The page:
"I think you want some playtime with the monkey-bastard," said the second thug, apparently named Z'daf.
"You know it," said T'moz, brandishing the knife in what he no doubt thought was a menacing way. I was too focused on the lack of exits in the alley, the fact that for some reason, I couldn't find my holdout stunner, and the fact that there were two angry Zorba advancing upon me in a very scary way with the very obvious intention of dealing pain to my person. For an instant, I thought I heard a small, metallic, click.
All of a sudden, there was a sharp crack. Z'daf yelped, spun around halfway, and fell to the ground with with a wierd, clear fluid splattered across his neck and left shoulder. T'moz looked up to the nearest rooftop and had time to mutter "Who the nar--" before there was another sharp crack and suddenly there was that same clear fluid across his face. T'moz fell flat on his back and twitched spasmodically for a few seconds, then fell still.
As I stood there, gazing at their unconscious bodies, a slender Thek female slid down a drainpipe to my left. She was dressed warmly, and had a huge (compared to her) gauss rifle slung along her back. I turned around slowly, trying my best to look like I wasn't a threat, but she ignored me and padded over to T'moz's knocked-out, slightly whimpering form and peered at him intently.
"Out cold. So's the other one," she said, turning to me. Thek naturally have voices that sound raspy and harsh to most Terrans. This one sounded like a six-pack-a-day smoker on top of that. She gave me a curt salute and said, "Lomnish Tuvwol voar-Ucal, former Za-ou-Draan. You're Ethel Gao?"
"N-er-Yes. Yes I am," I said, realizing how unwise it would be to lie to somebody trained in how to very efficiently kill people. She nodded and beckoned me to follow her. I did so, gingerly stepping over T'moz and kicking Z'daf in the ribs for good measure.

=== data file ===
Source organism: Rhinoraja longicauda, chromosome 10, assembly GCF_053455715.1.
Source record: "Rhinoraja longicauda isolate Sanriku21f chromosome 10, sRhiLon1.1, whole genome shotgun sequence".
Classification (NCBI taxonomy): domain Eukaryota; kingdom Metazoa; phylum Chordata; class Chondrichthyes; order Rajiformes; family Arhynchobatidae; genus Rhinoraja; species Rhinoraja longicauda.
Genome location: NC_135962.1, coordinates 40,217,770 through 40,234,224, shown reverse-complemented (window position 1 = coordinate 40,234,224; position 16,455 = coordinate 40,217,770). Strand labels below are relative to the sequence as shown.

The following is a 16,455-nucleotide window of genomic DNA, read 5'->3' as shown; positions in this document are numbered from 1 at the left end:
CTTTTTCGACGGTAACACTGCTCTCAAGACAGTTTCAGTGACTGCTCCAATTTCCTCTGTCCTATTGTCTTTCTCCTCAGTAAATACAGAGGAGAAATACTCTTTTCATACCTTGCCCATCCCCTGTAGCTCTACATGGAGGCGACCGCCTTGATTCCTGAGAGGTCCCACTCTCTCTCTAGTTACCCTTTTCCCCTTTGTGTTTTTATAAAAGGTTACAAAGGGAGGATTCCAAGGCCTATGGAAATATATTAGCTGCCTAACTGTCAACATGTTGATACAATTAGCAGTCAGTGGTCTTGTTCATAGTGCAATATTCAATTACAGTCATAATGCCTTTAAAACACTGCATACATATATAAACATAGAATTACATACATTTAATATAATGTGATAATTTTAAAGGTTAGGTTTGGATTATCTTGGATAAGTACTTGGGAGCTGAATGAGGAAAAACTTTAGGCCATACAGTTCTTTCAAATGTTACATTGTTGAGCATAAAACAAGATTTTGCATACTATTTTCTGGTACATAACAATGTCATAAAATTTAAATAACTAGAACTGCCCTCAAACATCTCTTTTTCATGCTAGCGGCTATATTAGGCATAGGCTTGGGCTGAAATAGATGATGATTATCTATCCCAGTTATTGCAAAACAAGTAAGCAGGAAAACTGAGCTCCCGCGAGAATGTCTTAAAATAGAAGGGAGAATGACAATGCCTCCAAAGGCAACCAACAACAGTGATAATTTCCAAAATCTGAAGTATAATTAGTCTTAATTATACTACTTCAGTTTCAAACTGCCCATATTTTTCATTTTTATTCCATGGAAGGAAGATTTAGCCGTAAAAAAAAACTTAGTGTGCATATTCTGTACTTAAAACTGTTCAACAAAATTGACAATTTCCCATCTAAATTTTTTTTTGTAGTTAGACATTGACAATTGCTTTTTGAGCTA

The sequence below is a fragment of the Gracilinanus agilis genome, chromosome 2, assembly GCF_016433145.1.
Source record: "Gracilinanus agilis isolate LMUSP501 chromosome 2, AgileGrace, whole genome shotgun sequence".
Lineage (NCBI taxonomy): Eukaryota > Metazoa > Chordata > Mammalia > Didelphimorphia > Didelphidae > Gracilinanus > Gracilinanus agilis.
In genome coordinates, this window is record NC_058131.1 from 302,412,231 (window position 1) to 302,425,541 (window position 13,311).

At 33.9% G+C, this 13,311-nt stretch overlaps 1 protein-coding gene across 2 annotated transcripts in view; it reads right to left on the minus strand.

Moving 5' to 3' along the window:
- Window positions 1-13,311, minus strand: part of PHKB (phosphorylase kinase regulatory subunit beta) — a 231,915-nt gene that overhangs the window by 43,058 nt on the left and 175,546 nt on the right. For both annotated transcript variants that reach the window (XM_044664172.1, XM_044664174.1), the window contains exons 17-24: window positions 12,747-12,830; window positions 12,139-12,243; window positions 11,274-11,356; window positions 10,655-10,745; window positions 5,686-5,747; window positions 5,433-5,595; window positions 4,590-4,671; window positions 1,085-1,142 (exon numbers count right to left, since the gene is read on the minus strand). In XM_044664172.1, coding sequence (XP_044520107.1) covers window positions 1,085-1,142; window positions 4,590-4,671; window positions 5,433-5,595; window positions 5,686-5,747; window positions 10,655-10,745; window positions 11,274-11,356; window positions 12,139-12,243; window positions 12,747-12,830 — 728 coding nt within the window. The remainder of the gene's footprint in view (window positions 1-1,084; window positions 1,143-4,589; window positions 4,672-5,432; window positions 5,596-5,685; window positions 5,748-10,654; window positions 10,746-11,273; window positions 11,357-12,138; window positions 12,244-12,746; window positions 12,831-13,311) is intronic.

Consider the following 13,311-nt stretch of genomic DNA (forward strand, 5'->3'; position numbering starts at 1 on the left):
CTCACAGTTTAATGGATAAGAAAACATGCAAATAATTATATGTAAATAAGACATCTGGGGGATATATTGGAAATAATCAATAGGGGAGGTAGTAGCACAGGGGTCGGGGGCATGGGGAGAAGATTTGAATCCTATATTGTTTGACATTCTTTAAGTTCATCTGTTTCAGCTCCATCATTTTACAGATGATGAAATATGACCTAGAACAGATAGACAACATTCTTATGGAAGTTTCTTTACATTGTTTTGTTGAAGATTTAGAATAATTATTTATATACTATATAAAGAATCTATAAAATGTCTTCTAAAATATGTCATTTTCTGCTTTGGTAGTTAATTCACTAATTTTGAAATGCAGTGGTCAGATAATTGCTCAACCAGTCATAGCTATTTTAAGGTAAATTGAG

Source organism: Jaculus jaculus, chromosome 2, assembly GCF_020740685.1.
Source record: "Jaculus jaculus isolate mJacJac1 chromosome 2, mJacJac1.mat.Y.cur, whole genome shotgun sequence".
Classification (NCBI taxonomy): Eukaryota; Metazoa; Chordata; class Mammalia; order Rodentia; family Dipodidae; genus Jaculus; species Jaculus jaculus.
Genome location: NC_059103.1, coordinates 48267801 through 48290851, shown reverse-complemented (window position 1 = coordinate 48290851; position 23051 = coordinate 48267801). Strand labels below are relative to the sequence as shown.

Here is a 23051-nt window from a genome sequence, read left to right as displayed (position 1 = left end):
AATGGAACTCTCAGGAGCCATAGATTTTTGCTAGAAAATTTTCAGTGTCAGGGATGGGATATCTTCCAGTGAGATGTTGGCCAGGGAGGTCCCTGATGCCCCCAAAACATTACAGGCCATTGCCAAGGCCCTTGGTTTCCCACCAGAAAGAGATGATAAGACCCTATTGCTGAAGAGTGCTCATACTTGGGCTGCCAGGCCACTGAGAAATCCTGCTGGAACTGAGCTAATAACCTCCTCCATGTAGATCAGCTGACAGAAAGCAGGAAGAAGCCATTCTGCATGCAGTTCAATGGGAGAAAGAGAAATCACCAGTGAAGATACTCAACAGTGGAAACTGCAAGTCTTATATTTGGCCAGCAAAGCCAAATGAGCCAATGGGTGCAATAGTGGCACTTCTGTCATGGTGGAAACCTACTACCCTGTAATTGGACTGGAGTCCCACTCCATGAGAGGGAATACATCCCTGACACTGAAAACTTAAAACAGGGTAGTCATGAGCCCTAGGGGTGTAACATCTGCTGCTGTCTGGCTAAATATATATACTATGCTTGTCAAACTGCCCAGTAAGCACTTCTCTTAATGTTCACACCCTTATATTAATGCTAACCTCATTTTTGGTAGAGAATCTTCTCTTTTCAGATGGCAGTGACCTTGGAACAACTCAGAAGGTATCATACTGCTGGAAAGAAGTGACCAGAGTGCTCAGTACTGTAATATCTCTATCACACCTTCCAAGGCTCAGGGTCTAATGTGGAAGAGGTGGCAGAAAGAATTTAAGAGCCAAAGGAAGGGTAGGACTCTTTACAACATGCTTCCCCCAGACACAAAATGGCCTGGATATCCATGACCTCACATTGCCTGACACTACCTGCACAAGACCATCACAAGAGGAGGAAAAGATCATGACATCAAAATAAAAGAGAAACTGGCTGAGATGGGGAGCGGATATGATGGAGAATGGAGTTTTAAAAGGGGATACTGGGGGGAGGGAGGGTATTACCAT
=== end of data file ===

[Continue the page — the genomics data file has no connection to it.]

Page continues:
"Quickly," said Tuvwol, "Stunner rounds won't work for long on Zorba. The water-snake's been waiting for you."
"What, you mean Ick?" I said, increasing my pace to keep up with the Thek commando who was scurrying through the snowy street ahead of me. I thought I heard footsteps behind me--padded, goatlike footsteps. I sped up a little more.
The Thek trilled slightly. "Yes," she said, and the exasperation was clear even through her accent, "Ick. He knew you'd reconsider, and I was tasked to make sure that you arrived safely. This planet is not...orderly."
Somehow it got even colder out here. I managed to not look behind me when I heard a very loud, angry bleat and broke into a run. Bay Six was the third on the right. I overtook Tuvwol in a few seconds and bolted into the open bay. I skidded to a halt in the frost as soon as I saw Ick's ship. It was chrome. All of it, and every milimeter was polished to a mirror shine. The ventral surface, slightly aft of the two folded-in atmospheric wings, rippled slightly and folded downwards to reveal a gently-curving ramp into the interior of the ship. Water, no deeper than the soles of my boots, ran down the ramp and melted the very thin layer of ice on the landing pad. The ship was all whorls and curvy protrusions, with no external ports or hard edges of any kind. I thought I could recognize engine pods in the back, and a few more maneuvering fins that had folded into the main body.
Tuvwol caught up to me and grabbed me by my coat.
"Close your mouth. It attracts bullets when it's open like that," she said, dragging me along. I half-ran, half-tripped up into a blinding white light, into a ship that smelled of fish and adventure.